Conversations with the Makers

An array of questions to fibre/textile artists and their answers.

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Conversation with Angelika Werth, Canada

I have lived and worked in four countries: France, Germany, Australia and Canada; I love them all, Canada is my home. The most inspiring experiences in the Textile world for me was working for Yves Saint Laurent in Paris, France many years ago and most recently: taking a class at Central Saint Martins in London, England.

Angelika will be teaching for Fibre Arts Australia in July 2014.... go here to see just what she will be teaching and to download the enrolment form.

 

CONVERSATION WITH THE MAKER (CWTM) Did you always envision a life as an artist?

ANGELIKA WERTH (AW) I always envisioned myself working in Textiles.

CWTM What was your first experience with making art?

AW Drawing and stitching, combining paper, leaves, flowers and materials given to me by a dressmaker who was making my dresses (my mother did not sew) into dolls dresses and houses.

CWTM Do you have a dedicated studio?

AW Yes, I down sized a few years ago. I have no living room, but a large studio.

CWTM Can you describe a typical day?

AW I start with tea when I teach, coffee on studio days, feed the birds…go into the office,  answer emails, do my office work,  walk to work (teach) or settle into my studio for the day.

 

CWTM Would you consider your art making to be more about the process than the outcome?

AW Both, my process is time consuming, I love the process, the sketching, maquette making, designing and making of patterns, constructing and stitching.

CWTM Do you agree that a small element of uncertainty about the finished look is what makes the process of creating so enticing?

AW Yes, to embrace mistakes, to expand on an idea, to give oneself permission to stop at any time or taking a body of work into an unpredictable direction and at times stopping in the maquette stage or taking the work into a series.

CWTM Any indispensable tools or equipment?

AW Pencils, paper, vintage materials, fine wools, vintage hardware, scissors.

CWTM Do your pieces start with a planned course of action or are they more spontaneous?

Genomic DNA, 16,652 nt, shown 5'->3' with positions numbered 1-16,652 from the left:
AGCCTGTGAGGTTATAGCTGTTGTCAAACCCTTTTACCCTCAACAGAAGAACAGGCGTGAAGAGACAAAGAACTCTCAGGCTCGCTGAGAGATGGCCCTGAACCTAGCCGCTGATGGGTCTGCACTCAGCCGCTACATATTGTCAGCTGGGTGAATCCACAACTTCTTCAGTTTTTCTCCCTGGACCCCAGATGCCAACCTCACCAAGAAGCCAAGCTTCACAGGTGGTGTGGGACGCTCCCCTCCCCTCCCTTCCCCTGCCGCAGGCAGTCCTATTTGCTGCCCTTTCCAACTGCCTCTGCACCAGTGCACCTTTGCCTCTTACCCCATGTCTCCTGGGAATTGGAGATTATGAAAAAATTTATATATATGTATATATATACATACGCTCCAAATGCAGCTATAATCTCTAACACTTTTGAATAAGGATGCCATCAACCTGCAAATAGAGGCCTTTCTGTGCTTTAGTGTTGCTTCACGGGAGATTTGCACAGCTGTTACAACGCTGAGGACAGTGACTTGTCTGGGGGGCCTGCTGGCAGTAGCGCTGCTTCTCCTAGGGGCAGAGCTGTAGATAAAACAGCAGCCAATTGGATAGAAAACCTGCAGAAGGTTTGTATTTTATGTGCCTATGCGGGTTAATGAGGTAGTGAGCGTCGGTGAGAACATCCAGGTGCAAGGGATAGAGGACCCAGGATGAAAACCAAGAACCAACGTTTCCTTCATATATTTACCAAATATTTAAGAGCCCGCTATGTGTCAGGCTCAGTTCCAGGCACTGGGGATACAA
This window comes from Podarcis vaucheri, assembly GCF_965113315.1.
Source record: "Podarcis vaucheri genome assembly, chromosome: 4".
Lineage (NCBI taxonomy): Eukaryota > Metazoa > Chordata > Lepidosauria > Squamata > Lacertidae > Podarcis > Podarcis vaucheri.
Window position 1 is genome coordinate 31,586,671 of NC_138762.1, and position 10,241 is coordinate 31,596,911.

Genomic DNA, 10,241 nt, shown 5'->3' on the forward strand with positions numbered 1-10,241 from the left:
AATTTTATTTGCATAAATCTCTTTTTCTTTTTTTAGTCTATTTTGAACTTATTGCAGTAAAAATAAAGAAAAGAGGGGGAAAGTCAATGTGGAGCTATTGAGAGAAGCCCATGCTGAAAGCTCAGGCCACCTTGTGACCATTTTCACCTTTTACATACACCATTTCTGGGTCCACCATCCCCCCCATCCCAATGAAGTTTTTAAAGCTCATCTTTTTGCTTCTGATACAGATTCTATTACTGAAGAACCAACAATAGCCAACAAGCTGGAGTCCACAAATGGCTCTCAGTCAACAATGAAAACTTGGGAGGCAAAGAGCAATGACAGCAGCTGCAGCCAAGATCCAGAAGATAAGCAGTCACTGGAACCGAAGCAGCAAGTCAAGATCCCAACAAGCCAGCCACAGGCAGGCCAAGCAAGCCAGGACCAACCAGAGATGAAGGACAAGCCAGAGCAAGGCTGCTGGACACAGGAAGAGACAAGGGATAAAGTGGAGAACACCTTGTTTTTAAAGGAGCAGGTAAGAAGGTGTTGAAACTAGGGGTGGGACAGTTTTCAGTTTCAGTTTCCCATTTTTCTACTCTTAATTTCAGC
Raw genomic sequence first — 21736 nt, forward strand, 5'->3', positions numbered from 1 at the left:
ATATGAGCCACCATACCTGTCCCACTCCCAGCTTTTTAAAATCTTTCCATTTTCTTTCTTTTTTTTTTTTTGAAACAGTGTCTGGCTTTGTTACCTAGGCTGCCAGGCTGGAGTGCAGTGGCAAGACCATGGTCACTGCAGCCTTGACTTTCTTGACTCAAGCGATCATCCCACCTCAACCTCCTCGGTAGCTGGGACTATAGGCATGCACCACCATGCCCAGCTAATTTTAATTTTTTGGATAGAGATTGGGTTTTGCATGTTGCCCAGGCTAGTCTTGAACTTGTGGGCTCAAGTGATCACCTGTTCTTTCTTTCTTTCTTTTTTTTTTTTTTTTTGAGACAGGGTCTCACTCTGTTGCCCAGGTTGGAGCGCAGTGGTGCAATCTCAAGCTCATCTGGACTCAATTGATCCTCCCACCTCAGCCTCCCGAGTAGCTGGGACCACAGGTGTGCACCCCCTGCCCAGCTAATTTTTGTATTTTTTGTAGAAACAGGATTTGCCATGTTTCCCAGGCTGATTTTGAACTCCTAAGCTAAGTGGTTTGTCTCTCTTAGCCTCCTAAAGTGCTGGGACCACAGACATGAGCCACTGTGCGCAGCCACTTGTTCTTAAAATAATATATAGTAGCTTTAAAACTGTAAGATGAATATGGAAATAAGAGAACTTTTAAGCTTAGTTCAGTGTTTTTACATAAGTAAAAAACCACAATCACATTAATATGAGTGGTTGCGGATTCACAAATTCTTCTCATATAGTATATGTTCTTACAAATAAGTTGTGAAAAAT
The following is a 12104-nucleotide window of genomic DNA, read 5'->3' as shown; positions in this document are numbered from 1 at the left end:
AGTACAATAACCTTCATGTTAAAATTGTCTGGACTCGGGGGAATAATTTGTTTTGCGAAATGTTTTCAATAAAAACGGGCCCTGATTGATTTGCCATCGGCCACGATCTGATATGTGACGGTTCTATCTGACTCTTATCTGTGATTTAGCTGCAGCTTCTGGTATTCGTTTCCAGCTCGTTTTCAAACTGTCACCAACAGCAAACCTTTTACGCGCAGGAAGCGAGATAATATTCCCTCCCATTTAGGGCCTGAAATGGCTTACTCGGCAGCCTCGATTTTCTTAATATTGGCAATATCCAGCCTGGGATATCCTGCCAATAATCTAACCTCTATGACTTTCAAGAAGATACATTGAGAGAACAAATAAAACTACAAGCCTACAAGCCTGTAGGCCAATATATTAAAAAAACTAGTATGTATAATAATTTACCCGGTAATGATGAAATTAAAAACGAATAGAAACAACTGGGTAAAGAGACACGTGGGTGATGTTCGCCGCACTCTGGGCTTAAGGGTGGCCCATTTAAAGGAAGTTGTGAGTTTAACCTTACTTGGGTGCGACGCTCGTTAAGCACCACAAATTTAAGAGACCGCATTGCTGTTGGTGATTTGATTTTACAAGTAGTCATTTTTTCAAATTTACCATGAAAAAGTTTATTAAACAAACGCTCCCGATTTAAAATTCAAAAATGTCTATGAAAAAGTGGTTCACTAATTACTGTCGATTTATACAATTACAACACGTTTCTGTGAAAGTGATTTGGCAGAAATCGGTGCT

AW It changes constantly, however I like to make a sketch to keep track of ideas, to stay focused.

 

CWTM How do you know when to “stop” – when do you consider a piece actually finished?

AW Stopping is a challenge at times, when a piece is overdone, it is too late…

CWTM Your greatest source of inspiration is….

AW It can be a quote, a song, a poem, a structure, architecture, a fragment of fabric, a button, any material, any texture.

CWTM Favourite quote?

AW Life is what happens while you are making other plans. John Lennon

CWTM When do you do your best creative thinking?

AW Unpredictable

 

 CWTM What do you enjoy most about your work? 

AW Everything.  The luxury of being able to work in my chosen field, the time in my studio, the solitude, creating a piece from start to finish, working with my hands, the texture, structure, feel and history of Textile, the history and memory of the  found vintage treasures.

CWTM Best advice you’ve ever received?

AW Keep on going.

CWTM Worst advice you’ve ever received?

AW Give it up.

CWTM Best part of your day?

AW In the summer early mornings, in the winter late afternoons.

CWTM Who would be 6 people that you would invite to dinner?

AW Could I have six’ dinners for two’ instead? CWTM That is a brilliant idea!! Can I come to one of them?

CWTM What inspires your creativity?

AW It can be a quote, a song, a poem, a structure, architecture, a fragment of fabric, a button, any material, any texture.

 

CWTM What are you excited about right now in the world of textile art?

AW The renewed interest in textile work, the acceptance of contemporary textile as an art form, the creative interpretations and combinations of traditional and contemporary techniques.

CWTM You’d be lost without…

AW My loved ones, my books, my notebook.

CWTM What would you do with a few extra hours each day? 

AW Spend more time in the studio.

CWTM Your favourite luxury in life? 

AW Taking a long walk, oh, and I would love a secretary to do my office work three times a week.

CWTM Has the advancement of computers and technology impacted your work?

AW Not in my work, but in the connection with fellow textile artists/craftspeople, contact with galleries, publications etc.

CWTM What do you enjoy most about your work?

AW The initial designing at the start and the hand stitching at the end.

CWTM Is it important for us to be recognized by the art world and if so, how can we help affect that change?

AW By producing outstanding work and encouraging the dialogue about contemporary textiles.

CWTM What is next for you?

AW Working on a solo show in 2014